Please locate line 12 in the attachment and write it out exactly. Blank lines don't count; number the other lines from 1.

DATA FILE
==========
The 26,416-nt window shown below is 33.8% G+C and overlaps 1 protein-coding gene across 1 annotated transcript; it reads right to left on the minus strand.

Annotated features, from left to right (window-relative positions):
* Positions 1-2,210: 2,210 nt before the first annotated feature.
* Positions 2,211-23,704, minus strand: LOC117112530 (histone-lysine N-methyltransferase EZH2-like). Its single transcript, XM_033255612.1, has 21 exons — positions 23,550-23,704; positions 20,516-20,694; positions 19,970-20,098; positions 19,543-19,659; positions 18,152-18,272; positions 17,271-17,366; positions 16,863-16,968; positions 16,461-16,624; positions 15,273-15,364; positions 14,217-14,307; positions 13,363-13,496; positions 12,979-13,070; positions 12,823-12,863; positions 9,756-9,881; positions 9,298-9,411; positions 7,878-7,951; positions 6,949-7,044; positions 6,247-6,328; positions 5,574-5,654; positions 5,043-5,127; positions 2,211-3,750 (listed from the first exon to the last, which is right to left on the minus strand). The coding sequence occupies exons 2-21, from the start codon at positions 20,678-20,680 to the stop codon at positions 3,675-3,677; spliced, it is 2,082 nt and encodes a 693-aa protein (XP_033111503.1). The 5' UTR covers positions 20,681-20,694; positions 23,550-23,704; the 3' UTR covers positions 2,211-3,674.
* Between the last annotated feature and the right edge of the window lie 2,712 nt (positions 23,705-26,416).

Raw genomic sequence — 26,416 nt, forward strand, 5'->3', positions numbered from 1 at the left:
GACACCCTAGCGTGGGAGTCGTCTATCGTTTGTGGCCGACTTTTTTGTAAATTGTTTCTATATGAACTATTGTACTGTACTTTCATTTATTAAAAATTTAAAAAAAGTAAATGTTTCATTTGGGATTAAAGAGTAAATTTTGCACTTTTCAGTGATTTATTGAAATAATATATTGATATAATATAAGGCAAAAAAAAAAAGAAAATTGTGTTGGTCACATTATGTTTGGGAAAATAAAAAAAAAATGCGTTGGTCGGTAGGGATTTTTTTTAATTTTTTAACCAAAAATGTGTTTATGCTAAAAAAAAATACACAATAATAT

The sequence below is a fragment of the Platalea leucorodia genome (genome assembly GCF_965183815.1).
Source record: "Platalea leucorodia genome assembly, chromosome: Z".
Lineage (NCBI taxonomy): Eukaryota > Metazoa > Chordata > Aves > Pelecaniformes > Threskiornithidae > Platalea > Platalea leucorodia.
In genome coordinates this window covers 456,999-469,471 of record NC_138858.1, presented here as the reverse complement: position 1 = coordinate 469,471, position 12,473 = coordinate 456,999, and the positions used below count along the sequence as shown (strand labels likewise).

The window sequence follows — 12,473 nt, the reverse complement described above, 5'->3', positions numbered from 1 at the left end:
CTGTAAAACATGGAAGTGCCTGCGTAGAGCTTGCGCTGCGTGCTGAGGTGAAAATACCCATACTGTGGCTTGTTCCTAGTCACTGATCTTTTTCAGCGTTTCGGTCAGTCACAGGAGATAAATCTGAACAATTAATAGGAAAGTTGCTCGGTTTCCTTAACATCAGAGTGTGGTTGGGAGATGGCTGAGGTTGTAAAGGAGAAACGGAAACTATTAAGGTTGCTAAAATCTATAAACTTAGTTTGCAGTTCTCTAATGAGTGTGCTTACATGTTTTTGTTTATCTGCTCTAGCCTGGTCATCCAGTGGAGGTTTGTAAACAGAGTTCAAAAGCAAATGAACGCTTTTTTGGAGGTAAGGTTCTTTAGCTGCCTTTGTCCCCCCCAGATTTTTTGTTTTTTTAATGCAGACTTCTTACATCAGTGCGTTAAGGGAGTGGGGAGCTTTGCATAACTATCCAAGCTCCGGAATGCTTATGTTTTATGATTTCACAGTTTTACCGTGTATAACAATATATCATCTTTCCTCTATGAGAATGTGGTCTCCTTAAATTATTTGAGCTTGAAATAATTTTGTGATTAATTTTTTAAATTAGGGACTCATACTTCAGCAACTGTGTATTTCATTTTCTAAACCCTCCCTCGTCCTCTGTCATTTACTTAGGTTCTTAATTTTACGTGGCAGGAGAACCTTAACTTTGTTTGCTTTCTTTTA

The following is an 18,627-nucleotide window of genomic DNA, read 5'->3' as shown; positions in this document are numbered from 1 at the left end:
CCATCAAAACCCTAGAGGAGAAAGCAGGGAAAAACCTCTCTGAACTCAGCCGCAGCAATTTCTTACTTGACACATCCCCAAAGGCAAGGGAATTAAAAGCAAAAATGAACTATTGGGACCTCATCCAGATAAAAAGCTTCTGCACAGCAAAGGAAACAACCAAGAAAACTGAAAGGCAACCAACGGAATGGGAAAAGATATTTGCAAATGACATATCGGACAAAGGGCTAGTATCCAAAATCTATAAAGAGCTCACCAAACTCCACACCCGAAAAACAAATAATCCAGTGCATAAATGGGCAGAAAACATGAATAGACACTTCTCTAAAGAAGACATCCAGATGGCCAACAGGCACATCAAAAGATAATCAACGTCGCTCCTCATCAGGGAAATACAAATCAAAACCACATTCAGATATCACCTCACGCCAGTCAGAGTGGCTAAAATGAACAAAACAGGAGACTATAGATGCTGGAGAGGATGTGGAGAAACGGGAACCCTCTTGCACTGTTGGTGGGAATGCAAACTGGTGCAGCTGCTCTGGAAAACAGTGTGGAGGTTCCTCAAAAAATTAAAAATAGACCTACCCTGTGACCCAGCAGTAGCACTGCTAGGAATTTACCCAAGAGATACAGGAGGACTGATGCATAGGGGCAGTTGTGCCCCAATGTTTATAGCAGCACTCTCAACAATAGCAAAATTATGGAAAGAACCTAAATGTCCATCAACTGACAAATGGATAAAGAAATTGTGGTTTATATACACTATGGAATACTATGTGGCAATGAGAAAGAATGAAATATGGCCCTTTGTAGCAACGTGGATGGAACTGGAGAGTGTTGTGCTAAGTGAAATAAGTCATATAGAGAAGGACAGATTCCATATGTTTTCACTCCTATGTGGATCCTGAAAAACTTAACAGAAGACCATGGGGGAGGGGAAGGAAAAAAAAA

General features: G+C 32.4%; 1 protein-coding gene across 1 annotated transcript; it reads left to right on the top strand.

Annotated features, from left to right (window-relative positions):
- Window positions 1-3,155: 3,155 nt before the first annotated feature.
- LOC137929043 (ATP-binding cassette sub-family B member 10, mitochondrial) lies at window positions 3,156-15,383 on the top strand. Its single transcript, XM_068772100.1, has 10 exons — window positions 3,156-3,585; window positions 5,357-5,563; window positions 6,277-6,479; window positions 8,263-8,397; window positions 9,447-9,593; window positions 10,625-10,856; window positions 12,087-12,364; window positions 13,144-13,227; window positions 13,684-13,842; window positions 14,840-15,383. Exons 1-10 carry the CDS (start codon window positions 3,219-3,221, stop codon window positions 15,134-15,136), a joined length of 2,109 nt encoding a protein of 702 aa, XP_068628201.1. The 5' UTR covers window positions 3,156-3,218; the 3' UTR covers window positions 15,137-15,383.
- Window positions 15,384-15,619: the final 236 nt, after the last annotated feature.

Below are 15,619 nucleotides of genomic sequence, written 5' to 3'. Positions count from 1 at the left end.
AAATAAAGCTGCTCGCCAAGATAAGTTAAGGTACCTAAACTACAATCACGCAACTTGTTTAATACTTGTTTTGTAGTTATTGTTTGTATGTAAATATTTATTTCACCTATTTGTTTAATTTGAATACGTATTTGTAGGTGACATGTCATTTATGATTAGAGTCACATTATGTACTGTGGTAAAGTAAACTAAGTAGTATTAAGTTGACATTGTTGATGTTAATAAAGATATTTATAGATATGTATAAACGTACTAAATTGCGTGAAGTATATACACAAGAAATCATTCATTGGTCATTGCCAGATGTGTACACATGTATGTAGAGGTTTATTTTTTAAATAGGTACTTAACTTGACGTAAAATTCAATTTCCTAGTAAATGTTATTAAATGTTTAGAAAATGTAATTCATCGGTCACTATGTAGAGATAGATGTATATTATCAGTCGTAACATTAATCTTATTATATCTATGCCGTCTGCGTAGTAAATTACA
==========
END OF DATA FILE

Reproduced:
The window sequence follows — 12,473 nt, the reverse complement described above, 5'->3', positions numbered from 1 at the left end: